Unaccustomed as he appears to be to public speaking, the great pianist
Emanuel Ax was struggling tonight in Davies Hall to say something that
makes sense, and he didn't quite make it, but getting there was more
than half the fun.
Searching for words to describe the Szymanowski "Symphonie Concertante
for Piano and Orchestra" he was about to perform, Ax came upon the idea
that the timpani, "no timpano," has an important role in the piece.
Realizing that he was wrong (there are actually FIVE timpanists involved,
with twice the number of instruments), he corrected himself, but the
conductor, Peter Oundjian - normally a fine speaker - picked up on the
singular/plural bit and suggested, helpfully (and awkwardly) that it's
like having a "spaghetto."
To which Ax responded that with his diet, it has to be "Spaghetti-ohs"
and started pondering the plural, but Oundjian - to his credit - changed
the subject. I am not making this up, you know, a truly bizarre low
point in the history of the SF Symphony's fine "6.5" series, Friday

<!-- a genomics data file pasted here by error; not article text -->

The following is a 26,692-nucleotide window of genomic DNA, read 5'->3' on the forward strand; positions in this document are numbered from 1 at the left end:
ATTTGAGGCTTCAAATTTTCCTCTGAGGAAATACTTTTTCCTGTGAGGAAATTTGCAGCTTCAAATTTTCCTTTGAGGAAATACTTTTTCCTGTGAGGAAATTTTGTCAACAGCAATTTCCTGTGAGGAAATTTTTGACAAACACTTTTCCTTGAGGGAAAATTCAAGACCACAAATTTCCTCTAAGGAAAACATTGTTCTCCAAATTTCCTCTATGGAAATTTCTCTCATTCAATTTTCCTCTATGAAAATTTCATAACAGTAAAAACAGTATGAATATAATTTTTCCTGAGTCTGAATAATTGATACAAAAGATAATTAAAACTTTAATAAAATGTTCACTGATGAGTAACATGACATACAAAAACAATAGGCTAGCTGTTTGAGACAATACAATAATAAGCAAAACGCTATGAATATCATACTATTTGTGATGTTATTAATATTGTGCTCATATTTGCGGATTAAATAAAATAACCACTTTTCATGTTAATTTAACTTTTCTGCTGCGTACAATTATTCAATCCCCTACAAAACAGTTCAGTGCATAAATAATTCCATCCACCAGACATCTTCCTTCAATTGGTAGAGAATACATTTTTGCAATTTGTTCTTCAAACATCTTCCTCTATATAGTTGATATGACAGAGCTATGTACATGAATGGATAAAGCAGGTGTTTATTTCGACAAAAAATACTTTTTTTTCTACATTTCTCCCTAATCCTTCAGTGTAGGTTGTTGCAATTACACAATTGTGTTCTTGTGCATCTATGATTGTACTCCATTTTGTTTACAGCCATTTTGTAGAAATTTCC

concerts starting at 6:30 and including, supposedly, substantial
introductions to the music.
MTT (http://www.sfcv.org/arts_revs/sfsym_11_14_06.php), James Conlon
(http://www.sfcv.org/arts_revs/sfsym_6_27_06.php), David Robertson
(http://www.sfcv.org/arts_revs/sfsym_11_15_05.php), others have made
these events entertaining and edukashional; Ax tried to improvise and
he fell flat (or worse). It's a good thing that once seated, he performed
superbly. Look for Jeff Dunn's review at www.sfcv.org.
At Oundjian's prompting, Ax tried to describe the relative difficulty
of the two pieces he was to perform, the Szymanowski and Richard Strauss'
"Burlesque for Piano and Orchestra." Here too there were some eyebrow-raisers.
Ax's admiration for Strauss' facility writing for the piano and the
regret that he didn't write more were understandable, but then there
were these half-baked thoughts:
Szymanowski, an ardent admirer of Arthur Rubinstein, wrote the "Symphonie
Concertante" for himself, and "that's why it's not so difficult." Light
laughter. Huh? A virtuoso piece if there was ever one. But the Strauss,
Ax said, "has a million notes" - which, in comparison with the Szymanowski,
seems like a walk in the park. Strauss wrote the piece for Hans von
Bulow, Ax said, but Bulow "found it too hard to practice it," so he ended
up conducting it instead, and "(Eugen) d'Albert was the pianist." SFS
program notes say Strauss conducted the premiere (in 1890), but confirm
d'Albert (only 26) as the soloist.
Incidentally, am I the only one who hears the main theme of "There Is
a Place for Us," from "West Side Story" in full towards the end of the
Strauss? It would be interesting to find the chronology of Bernstein
conducting the Strauss and writing the WSS score. Not that I am
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